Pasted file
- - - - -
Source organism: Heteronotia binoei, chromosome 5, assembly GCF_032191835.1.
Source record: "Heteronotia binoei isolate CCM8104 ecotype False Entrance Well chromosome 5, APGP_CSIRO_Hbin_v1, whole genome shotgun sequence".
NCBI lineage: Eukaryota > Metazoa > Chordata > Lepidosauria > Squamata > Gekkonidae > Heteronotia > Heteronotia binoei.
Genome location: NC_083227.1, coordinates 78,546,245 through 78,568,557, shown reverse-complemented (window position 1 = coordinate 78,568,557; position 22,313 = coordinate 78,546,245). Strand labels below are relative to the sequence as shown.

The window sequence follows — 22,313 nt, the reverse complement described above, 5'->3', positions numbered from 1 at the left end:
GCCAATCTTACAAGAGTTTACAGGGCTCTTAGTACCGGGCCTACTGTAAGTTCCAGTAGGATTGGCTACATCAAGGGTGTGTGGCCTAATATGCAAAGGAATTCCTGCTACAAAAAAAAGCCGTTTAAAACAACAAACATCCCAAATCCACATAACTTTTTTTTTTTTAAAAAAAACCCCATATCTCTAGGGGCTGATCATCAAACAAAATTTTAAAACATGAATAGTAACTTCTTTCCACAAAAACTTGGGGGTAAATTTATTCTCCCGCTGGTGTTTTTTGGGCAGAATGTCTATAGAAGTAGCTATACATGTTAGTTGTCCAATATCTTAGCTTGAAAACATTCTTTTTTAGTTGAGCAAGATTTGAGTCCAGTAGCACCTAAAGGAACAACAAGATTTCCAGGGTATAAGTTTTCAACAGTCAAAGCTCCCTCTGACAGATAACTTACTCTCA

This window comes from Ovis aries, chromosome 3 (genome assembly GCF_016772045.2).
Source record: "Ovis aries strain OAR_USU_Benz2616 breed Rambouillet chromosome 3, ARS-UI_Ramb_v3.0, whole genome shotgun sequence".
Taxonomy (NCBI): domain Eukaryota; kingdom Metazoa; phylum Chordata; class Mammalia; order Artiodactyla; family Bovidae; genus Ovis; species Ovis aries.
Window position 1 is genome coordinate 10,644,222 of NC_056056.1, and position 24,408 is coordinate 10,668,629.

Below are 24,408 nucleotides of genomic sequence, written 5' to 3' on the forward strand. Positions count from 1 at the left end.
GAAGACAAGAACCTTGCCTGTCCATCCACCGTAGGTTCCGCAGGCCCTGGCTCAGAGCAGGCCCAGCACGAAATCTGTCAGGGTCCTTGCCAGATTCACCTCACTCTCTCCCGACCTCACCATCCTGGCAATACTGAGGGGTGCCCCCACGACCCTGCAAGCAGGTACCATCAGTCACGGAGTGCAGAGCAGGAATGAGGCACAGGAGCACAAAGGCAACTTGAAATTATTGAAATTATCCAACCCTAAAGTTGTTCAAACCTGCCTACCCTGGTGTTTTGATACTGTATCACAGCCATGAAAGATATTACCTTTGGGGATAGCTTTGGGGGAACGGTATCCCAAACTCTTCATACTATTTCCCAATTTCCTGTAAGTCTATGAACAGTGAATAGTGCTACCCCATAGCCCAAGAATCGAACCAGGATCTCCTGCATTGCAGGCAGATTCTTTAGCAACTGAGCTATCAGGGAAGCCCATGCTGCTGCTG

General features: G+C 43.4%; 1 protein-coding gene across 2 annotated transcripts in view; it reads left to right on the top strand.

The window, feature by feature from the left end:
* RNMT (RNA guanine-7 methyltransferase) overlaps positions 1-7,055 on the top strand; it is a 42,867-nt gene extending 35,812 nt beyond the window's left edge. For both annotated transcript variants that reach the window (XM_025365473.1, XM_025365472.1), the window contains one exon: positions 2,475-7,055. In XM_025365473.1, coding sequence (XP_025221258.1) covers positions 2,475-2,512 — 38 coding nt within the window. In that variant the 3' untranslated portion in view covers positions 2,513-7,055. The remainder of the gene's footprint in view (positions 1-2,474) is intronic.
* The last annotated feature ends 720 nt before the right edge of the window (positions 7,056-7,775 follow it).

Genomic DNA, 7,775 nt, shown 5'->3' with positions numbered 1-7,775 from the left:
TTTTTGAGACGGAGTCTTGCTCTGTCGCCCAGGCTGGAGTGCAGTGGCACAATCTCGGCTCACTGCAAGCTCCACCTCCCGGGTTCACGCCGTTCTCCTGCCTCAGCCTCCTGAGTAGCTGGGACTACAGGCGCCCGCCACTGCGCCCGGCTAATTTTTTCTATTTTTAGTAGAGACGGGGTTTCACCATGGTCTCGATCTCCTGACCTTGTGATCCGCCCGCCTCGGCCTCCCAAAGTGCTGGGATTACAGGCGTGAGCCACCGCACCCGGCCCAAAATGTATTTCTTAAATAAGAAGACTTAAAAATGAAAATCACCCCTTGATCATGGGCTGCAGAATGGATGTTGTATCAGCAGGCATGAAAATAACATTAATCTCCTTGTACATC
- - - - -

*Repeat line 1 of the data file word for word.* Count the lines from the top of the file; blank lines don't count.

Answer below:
Source organism: Heteronotia binoei, chromosome 5, assembly GCF_032191835.1.